The project team said bypasses of Mallow, New Twopothouse, Buttevant, Charleville, and Banogue “will remove strategic traffic and heavy goods vehicles from these communities, significantly improving air quality, reducing noise levels, and further supporting public realm improvements, sustainable transport and vibrant communities”.

The project team has also recommended the development of a ‘no change’ additional hourly rail service between Cork and Limerick via Limerick Junction, reducing rail journey times by over 20 minutes between the cities.

The new rail service is being recommended by the project team for consideration within the All-Island Strategic Rail Review.

The project will deliver 80km of transformative active travel (walking and cycle) infrastructure, connecting the communities of Cork, Blarney, Grenagh, Rathduff, Mallow, New Twopothouse, Buttevant, Charleville, Bruree, Banogue, Croom, Patrickswell, and Limerick.

The impact of the integrated proposal will be “transformative and far-reaching”, according to Pat Daly, CEO of Limerick City and County Council, which is progressing the project in partnership with Cork County Council, Cork City Council, Transport Infrastructure Ireland, and the Department of Transport.

Speaking during a press briefing on the project yesterday, Jari Howard, N/M20 project coordinator, said the selected road-based option “reflects the wishes of a vast majority” following significant consultation.

“We’ve listened to the people and we’ll continue to listen,” he said.

“We’ve written to the over 700 properties underneath the preferred option. We’ve issued them a brochure and invited them in for a meeting with the project team.

“The important thing is that we speak with those people over the next few years on an ongoing basis as the design develops.”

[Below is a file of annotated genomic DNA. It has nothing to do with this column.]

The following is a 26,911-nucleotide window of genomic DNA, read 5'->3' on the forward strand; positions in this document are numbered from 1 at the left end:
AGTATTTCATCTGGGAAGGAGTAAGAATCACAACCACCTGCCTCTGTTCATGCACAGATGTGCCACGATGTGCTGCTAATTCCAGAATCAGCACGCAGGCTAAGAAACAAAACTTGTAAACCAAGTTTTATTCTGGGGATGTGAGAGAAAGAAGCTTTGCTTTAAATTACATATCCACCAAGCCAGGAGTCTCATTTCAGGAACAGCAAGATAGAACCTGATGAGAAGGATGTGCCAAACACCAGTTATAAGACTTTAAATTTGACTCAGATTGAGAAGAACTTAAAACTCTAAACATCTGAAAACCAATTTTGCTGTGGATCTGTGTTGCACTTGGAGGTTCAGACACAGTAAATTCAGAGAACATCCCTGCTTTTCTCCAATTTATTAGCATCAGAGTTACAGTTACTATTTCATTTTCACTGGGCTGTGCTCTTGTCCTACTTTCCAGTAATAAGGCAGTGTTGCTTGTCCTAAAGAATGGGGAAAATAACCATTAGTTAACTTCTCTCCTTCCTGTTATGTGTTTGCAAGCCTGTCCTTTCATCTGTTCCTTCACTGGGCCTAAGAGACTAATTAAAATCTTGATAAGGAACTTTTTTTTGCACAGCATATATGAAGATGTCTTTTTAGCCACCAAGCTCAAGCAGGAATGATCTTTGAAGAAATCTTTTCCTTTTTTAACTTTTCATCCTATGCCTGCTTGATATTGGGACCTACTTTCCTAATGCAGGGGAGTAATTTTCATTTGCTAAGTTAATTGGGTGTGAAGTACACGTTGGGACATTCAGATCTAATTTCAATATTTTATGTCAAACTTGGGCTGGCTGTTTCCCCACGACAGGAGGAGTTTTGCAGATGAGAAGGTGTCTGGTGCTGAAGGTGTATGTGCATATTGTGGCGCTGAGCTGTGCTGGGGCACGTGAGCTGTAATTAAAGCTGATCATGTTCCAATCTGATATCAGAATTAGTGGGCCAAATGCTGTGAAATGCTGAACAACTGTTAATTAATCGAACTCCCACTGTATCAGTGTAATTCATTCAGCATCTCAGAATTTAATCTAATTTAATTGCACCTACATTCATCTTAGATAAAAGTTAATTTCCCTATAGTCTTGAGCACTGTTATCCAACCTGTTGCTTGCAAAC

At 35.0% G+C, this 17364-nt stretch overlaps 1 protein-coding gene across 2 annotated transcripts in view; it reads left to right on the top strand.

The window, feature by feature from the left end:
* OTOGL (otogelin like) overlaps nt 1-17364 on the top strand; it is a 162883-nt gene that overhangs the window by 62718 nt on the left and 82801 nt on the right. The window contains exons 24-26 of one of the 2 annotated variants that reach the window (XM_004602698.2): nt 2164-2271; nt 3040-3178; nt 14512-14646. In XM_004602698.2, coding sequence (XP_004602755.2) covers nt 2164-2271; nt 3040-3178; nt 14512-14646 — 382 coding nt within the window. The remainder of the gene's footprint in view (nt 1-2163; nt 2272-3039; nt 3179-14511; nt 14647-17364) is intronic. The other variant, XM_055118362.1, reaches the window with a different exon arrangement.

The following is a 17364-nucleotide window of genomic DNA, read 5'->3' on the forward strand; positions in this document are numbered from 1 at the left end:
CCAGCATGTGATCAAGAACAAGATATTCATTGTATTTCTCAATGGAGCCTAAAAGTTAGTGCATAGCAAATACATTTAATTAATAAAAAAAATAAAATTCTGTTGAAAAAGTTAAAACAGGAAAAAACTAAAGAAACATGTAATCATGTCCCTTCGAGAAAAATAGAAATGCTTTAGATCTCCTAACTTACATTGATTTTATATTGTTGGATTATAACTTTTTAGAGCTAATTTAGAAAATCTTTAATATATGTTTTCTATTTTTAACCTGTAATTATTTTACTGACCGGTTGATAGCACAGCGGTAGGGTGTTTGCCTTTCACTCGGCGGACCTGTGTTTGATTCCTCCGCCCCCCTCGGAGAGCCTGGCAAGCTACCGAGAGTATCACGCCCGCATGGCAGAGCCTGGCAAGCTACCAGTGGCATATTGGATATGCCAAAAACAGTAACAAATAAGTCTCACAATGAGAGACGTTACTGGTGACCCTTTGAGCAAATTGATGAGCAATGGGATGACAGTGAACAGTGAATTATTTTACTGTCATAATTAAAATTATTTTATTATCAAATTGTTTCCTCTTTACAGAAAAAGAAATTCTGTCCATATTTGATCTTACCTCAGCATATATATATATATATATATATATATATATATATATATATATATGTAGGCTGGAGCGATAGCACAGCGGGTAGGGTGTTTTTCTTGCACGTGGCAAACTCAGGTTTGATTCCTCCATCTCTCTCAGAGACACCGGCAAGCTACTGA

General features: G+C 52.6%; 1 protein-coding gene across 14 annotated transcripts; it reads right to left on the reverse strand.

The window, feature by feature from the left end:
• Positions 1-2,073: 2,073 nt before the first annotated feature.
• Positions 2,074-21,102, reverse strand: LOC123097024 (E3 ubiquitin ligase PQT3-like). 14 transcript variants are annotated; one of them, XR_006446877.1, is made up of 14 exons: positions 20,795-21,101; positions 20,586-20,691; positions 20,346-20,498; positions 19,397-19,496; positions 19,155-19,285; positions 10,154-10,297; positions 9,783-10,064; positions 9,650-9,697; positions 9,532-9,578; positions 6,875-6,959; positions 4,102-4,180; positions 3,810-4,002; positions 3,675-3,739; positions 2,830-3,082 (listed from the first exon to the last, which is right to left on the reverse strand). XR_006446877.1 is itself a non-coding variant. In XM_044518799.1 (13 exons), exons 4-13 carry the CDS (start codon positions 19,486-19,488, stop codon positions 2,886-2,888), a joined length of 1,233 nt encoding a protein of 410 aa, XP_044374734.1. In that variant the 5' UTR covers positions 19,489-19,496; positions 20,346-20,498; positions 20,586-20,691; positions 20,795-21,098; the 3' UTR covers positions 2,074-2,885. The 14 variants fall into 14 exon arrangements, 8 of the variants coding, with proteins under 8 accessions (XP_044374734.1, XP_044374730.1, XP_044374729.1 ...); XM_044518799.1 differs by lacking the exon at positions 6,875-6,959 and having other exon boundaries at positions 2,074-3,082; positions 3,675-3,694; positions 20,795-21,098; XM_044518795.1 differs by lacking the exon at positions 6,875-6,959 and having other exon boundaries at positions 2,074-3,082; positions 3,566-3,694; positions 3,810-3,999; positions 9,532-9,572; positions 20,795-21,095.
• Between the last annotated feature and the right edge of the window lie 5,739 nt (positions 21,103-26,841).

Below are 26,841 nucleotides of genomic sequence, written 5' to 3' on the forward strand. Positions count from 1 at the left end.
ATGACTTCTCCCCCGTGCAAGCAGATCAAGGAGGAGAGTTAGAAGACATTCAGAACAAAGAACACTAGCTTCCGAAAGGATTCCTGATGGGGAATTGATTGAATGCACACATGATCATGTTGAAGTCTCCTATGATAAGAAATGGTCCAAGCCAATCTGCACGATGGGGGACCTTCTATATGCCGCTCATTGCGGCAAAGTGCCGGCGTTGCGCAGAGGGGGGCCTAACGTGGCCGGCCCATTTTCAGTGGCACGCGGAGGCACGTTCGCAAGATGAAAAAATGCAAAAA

Speaking to The Echo following the route announcement, Dee Hosford of Whitechurch Residents Association who was involved in the No to Navy group which opposed one of the shortlisted options, gave an initial welcome to the route announced.

“It’s still very new and we’re still looking at maps and everything but we’re cautiously optimistic from the outcome today that it’s not going to come near our area here in Whitechurch,” she said.

“We’re relieved more than anything. In our area, it would have been the navy route that affected us the most. That would essentially have been the new full motorway which would have started just outside Blarney and continued all the ways on to Limerick.

“Thankfully, the project team have used some joined-up thinking here and they’re going to upgrade the existing road which will address the safety concerns which is amazing for all involved and then I know further out the route there are bypasses of Mallow, Buttevant, and Charleville which is badly needed — we all know they are bottlenecks,” she continued.